Monday, May 5, 2008


Almost since I arrived in my village, I have been subtly searching for HIV positive people. The level of ignorance about HIV here is huge, despite the fact that it affects so many more people, directly and indirectly, than almost anywhere else you can think of. The level of shame associated with it is also much bigger than would have thought, even after I leard about it in Pre-Service Training. Still, after asking my close friends and neighbors, there hasn't been a single openly positive person I could identify.
So I started asking around at my local health clinics and I stumbled upon a group of HIV positive people, the Zomelani AIDS Club. It was started by the local chief, who was the first to come out about status. Today there are 12 members.
{One wife who goes to every meeting with her husband. They are both HIV+}
I didn't really get international development, grassroots work or even my role as a Peace Corps volunteer until I found this group. Everything just kinda clicked. Internal debates on the role of money, patronism and sustainability melted away; i'm not having existential issues any more, which is nice. Not a single project before this made me want to just give money to people.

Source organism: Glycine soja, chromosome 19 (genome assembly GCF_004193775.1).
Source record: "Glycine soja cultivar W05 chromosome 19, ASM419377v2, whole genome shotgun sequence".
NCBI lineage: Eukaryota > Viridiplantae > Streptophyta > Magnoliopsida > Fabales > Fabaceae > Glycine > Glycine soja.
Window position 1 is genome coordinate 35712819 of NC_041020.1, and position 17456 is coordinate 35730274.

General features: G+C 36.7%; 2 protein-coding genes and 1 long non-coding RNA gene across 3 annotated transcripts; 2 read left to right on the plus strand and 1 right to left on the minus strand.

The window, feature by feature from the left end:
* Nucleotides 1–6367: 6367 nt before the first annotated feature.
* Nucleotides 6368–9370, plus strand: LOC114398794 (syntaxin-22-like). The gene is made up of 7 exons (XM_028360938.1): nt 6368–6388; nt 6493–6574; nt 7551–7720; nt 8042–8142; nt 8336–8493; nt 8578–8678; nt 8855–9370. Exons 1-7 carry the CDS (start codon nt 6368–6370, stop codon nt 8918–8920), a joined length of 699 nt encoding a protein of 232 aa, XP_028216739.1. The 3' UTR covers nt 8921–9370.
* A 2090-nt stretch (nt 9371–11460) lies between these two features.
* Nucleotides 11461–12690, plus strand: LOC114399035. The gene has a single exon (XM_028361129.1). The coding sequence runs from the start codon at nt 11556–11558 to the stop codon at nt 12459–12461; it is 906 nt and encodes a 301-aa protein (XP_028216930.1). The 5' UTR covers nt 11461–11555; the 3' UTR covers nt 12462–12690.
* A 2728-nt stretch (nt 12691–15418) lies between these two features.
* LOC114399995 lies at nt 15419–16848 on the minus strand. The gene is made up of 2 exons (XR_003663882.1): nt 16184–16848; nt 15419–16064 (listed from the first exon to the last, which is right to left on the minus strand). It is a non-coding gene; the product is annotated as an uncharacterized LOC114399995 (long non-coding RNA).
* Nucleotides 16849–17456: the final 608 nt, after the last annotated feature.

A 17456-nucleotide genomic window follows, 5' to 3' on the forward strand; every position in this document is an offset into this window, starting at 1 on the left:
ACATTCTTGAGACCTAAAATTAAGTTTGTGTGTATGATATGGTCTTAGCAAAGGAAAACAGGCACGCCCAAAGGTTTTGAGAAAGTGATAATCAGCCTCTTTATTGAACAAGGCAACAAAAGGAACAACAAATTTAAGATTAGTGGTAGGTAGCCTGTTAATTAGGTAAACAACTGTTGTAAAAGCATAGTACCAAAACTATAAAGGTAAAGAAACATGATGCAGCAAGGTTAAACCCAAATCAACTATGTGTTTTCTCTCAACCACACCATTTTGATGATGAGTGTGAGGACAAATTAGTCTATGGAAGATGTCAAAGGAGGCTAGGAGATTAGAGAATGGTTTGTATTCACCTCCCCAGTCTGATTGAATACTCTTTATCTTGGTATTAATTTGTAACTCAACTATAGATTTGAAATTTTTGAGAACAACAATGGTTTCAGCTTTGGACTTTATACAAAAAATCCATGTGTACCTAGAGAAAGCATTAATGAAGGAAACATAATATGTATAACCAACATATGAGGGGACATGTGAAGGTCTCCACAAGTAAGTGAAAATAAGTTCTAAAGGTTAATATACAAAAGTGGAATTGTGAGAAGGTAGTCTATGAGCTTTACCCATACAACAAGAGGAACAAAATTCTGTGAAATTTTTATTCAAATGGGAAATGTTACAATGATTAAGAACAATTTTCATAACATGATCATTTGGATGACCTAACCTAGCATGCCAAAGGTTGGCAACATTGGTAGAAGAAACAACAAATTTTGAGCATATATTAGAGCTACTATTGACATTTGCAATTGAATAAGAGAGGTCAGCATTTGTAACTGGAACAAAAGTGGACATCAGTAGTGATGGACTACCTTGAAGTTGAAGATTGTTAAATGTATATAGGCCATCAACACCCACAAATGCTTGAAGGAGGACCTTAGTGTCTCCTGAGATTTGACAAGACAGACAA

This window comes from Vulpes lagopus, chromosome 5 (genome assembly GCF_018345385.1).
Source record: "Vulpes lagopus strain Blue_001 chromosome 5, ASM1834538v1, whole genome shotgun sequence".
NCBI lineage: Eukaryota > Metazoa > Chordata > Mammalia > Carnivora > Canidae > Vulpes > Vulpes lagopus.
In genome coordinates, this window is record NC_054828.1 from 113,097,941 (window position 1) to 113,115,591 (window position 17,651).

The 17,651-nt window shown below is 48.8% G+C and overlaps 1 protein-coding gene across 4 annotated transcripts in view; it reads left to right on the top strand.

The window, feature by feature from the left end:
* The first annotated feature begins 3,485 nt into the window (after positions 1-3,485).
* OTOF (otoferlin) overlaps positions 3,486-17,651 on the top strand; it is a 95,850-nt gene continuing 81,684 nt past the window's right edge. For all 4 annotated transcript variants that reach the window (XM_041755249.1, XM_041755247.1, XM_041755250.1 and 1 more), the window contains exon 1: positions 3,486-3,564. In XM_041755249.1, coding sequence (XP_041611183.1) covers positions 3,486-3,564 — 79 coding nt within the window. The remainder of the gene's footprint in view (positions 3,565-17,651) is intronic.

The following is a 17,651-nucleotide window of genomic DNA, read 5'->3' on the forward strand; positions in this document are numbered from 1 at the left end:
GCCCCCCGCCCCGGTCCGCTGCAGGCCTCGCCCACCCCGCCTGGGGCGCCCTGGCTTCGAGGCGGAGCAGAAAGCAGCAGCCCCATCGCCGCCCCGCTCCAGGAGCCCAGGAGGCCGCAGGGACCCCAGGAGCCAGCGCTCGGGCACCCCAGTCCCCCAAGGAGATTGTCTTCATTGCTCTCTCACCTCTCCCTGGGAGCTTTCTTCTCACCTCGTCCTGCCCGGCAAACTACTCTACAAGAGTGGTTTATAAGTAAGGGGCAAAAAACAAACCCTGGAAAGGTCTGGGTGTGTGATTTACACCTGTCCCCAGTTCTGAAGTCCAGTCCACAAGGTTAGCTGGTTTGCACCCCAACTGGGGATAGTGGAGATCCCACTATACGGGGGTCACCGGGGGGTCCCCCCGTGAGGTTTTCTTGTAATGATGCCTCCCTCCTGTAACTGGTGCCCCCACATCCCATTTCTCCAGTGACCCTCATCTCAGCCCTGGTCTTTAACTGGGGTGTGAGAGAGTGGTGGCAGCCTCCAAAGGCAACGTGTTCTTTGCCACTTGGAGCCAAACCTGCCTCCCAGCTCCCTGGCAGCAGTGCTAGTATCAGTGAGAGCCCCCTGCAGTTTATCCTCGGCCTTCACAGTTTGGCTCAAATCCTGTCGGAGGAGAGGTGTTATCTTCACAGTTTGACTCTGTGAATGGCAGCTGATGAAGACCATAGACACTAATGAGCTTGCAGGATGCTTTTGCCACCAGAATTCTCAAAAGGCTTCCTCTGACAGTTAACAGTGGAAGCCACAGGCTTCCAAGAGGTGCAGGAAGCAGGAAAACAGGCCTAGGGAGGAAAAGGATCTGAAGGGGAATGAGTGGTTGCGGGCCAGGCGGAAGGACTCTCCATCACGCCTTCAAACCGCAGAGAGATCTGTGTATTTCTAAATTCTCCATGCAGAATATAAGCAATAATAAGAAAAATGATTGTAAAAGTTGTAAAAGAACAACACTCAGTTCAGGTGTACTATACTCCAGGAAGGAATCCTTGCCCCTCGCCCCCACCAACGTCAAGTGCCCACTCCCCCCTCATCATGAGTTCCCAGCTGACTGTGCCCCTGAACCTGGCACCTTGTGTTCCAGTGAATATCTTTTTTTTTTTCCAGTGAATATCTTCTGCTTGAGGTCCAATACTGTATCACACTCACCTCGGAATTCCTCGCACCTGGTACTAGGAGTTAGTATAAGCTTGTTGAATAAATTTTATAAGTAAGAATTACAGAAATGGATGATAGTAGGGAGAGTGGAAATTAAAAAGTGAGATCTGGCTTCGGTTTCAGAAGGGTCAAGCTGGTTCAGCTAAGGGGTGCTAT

{One man in his thirties. He walks with a cane.}
The first thing I did was find out what Zomelani wants and needs. (A bleakly humorous factoid: need and want are the same words in Tonga. [So are love and like, and pray and beg]) What it came down to was money. Anti-retroviral medications (ARVs) are a lifesaver- really, people who go on this can look like they come back from the dead. And ARVs are free in Malawi, thanks to various governments and NGO initiatives. BUT transportation to them is not. A person cannot pick up more than a month at a time, and no one can pick up your meds for you. Basically it is a HUGE financial drain on a household. People make is happen but only by scrimping, begging and family connections.
{One mother who brings her twelve year old daughter to meetings. They are both HIV+}
SO this is where my particular skill set comes into play: wine!
I learned how to make wine at site- I brewed a killer coconut/mango wine for my New Years Eve party. If there is one fool-proof, fail-safe income generating activity in the village, it's brewing liquor. So it's where I wanted to start.
One batch of wine per month yeilds slightly less than transport money to and from the clinic.
Work has never been so appreciated.
The first batch was banana.


Anonymous said...

My heart's bursting with pride. You'll let us know if there's anything we can do to help. Love you, miss you, mom

Anonymous said...

You are so awesome, what a successful businessman. You are a great example of the American can-do!! We love you, G & G Wiz